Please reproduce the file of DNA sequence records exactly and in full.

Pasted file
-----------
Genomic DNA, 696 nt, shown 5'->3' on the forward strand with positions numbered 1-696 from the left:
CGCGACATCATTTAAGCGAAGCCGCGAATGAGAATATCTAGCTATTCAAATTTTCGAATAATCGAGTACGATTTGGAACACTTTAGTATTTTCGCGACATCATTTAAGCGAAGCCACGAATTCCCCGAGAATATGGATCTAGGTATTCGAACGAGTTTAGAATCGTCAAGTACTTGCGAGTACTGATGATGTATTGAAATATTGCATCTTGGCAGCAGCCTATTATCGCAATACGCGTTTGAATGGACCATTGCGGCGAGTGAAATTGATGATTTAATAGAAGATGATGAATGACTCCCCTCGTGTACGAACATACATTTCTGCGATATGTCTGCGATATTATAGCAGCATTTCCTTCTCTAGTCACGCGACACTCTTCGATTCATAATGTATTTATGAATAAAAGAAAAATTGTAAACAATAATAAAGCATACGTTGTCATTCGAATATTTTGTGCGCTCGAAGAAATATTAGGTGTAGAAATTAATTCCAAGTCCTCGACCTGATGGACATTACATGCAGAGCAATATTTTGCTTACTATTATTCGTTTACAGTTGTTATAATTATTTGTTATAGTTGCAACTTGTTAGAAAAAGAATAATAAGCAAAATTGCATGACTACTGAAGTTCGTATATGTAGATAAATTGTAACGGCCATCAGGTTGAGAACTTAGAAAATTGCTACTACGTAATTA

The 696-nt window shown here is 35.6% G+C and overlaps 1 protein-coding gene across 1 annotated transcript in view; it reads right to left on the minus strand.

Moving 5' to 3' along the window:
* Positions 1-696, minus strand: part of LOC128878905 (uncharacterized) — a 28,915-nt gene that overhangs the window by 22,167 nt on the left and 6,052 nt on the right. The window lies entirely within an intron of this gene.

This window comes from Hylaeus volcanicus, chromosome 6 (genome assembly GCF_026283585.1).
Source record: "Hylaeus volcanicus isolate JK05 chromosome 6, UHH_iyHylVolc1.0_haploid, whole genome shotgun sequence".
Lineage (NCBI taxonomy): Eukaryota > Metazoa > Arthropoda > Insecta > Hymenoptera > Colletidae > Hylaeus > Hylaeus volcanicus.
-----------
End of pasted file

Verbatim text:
Genomic DNA, 696 nt, shown 5'->3' on the forward strand with positions numbered 1-696 from the left:
CGCGACATCATTTAAGCGAAGCCGCGAATGAGAATATCTAGCTATTCAAATTTTCGAATAATCGAGTACGATTTGGAACACTTTAGTATTTTCGCGACATCATTTAAGCGAAGCCACGAATTCCCCGAGAATATGGATCTAGGTATTCGAACGAGTTTAGAATCGTCAAGTACTTGCGAGTACTGATGATGTATTGAAATATTGCATCTTGGCAGCAGCCTATTATCGCAATACGCGTTTGAATGGACCATTGCGGCGAGTGAAATTGATGATTTAATAGAAGATGATGAATGACTCCCCTCGTGTACGAACATACATTTCTGCGATATGTCTGCGATATTATAGCAGCATTTCCTTCTCTAGTCACGCGACACTCTTCGATTCATAATGTATTTATGAATAAAAGAAAAATTGTAAACAATAATAAAGCATACGTTGTCATTCGAATATTTTGTGCGCTCGAAGAAATATTAGGTGTAGAAATTAATTCCAAGTCCTCGACCTGATGGACATTACATGCAGAGCAATATTTTGCTTACTATTATTCGTTTACAGTTGTTATAATTATTTGTTATAGTTGCAACTTGTTAGAAAAAGAATAATAAGCAAAATTGCATGACTACTGAAGTTCGTATATGTAGATAAATTGTAACGGCCATCAGGTTGAGAACTTAGAAAATTGCTACTACGTAATTA

The 696-nt window shown here is 35.6% G+C and overlaps 1 protein-coding gene across 1 annotated transcript in view; it reads right to left on the minus strand.

Moving 5' to 3' along the window:
* Positions 1-696, minus strand: part of LOC128878905 (uncharacterized) — a 28,915-nt gene that overhangs the window by 22,167 nt on the left and 6,052 nt on the right. The window lies entirely within an intron of this gene.

This window comes from Hylaeus volcanicus, chromosome 6 (genome assembly GCF_026283585.1).
Source record: "Hylaeus volcanicus isolate JK05 chromosome 6, UHH_iyHylVolc1.0_haploid, whole genome shotgun sequence".
Lineage (NCBI taxonomy): Eukaryota > Metazoa > Arthropoda > Insecta > Hymenoptera > Colletidae > Hylaeus > Hylaeus volcanicus.